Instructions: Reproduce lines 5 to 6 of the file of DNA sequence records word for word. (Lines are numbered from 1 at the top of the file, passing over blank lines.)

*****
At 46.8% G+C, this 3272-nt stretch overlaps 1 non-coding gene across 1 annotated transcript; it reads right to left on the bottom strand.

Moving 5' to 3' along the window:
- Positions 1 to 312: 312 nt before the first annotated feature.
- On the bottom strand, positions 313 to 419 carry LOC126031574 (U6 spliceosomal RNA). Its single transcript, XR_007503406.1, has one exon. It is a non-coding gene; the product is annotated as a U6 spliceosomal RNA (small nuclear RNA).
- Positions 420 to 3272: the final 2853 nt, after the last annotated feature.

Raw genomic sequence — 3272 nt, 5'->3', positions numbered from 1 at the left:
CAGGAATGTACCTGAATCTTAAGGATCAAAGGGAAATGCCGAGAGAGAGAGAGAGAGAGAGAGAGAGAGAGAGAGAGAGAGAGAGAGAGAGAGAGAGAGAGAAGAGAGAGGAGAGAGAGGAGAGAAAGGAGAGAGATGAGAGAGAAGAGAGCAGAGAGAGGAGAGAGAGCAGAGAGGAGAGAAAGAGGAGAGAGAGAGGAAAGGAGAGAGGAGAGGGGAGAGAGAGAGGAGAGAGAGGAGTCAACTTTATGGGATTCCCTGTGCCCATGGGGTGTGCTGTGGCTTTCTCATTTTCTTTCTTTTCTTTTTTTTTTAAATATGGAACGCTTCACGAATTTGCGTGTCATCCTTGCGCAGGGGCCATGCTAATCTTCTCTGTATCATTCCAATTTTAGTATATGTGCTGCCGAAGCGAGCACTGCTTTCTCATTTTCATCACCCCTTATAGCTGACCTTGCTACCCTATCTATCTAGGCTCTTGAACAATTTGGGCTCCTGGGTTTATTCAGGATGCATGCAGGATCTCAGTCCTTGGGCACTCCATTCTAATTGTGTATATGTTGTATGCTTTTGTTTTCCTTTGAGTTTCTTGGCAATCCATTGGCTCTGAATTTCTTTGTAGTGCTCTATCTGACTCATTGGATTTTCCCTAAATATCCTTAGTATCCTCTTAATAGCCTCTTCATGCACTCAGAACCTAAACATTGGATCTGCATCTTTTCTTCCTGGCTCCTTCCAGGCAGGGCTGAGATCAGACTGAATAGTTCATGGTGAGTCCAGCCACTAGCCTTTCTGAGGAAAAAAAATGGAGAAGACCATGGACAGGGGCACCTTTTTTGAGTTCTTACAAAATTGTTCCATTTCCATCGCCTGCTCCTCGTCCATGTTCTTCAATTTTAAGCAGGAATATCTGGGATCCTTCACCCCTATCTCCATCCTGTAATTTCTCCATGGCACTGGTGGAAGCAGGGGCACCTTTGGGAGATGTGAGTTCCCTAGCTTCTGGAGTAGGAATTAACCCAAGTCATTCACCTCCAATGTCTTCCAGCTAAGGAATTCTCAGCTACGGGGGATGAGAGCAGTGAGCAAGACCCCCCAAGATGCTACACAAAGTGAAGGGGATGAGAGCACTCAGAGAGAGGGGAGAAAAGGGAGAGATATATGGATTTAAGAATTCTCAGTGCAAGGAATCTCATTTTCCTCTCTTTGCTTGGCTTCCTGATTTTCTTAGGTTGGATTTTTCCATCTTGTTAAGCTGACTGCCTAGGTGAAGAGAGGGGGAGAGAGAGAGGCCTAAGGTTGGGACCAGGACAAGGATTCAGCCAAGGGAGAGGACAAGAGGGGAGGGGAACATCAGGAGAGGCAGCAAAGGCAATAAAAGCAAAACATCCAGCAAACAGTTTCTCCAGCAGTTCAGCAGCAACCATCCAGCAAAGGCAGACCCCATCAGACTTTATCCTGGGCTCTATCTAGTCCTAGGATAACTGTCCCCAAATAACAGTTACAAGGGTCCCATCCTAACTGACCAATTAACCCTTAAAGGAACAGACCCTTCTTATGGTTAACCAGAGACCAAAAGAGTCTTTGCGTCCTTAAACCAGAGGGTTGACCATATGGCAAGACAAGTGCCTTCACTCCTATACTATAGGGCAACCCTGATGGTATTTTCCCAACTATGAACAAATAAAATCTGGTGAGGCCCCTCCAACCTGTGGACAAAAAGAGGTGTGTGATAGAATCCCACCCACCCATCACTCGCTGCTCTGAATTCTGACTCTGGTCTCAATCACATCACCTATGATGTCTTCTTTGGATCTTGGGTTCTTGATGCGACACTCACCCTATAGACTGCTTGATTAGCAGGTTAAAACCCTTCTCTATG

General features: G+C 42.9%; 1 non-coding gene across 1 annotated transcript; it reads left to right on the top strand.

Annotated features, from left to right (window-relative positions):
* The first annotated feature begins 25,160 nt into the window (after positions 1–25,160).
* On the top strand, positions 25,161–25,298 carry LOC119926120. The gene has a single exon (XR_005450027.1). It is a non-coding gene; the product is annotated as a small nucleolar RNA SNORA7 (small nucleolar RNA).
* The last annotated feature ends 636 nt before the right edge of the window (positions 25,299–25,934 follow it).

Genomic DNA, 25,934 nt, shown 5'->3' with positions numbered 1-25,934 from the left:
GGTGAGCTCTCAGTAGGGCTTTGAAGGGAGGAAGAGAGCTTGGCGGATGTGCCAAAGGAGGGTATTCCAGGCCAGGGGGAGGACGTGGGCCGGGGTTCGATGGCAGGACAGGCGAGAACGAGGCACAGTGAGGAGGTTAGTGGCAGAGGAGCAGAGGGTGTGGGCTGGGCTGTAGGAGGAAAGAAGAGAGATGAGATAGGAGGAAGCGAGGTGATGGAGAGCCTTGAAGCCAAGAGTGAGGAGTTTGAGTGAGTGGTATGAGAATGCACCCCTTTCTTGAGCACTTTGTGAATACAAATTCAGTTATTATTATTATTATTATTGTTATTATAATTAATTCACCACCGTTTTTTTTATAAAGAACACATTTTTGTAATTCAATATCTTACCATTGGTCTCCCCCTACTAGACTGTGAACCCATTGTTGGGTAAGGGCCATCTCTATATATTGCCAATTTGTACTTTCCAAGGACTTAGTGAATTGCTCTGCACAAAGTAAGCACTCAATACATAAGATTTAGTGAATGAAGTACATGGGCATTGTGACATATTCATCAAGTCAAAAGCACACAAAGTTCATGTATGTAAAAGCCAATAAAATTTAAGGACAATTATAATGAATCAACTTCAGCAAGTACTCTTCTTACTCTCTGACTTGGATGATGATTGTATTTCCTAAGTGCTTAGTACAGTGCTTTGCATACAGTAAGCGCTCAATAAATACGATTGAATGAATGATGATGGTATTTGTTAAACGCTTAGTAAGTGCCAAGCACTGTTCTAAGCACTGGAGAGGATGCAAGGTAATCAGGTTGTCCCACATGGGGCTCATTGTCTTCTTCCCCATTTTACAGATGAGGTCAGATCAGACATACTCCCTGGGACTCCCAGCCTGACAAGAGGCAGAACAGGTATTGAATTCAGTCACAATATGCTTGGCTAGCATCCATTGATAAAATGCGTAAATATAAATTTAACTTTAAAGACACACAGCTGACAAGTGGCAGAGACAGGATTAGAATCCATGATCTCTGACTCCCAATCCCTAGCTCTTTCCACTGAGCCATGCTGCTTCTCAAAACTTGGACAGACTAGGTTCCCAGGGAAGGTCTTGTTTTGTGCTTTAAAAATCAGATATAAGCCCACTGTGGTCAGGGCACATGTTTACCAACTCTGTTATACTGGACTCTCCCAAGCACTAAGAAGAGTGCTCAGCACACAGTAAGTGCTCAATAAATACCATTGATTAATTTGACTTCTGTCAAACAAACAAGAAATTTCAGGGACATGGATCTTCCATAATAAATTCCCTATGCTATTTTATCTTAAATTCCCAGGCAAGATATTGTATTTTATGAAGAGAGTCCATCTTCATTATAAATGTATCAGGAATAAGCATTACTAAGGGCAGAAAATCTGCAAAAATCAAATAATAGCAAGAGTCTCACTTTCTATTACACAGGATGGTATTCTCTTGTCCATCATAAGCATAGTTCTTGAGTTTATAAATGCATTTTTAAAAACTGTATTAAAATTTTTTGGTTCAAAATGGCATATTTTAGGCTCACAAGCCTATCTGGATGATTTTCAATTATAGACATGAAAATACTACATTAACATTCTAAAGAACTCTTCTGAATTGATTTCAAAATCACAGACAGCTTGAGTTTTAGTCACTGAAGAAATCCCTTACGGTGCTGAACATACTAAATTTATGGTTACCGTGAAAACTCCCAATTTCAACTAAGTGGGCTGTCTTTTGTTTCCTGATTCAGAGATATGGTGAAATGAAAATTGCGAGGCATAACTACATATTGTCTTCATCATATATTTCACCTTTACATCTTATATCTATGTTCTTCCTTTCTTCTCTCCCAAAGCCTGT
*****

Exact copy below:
- Positions 420 to 3272: the final 2853 nt, after the last annotated feature.

Raw genomic sequence — 3272 nt, 5'->3', positions numbered from 1 at the left: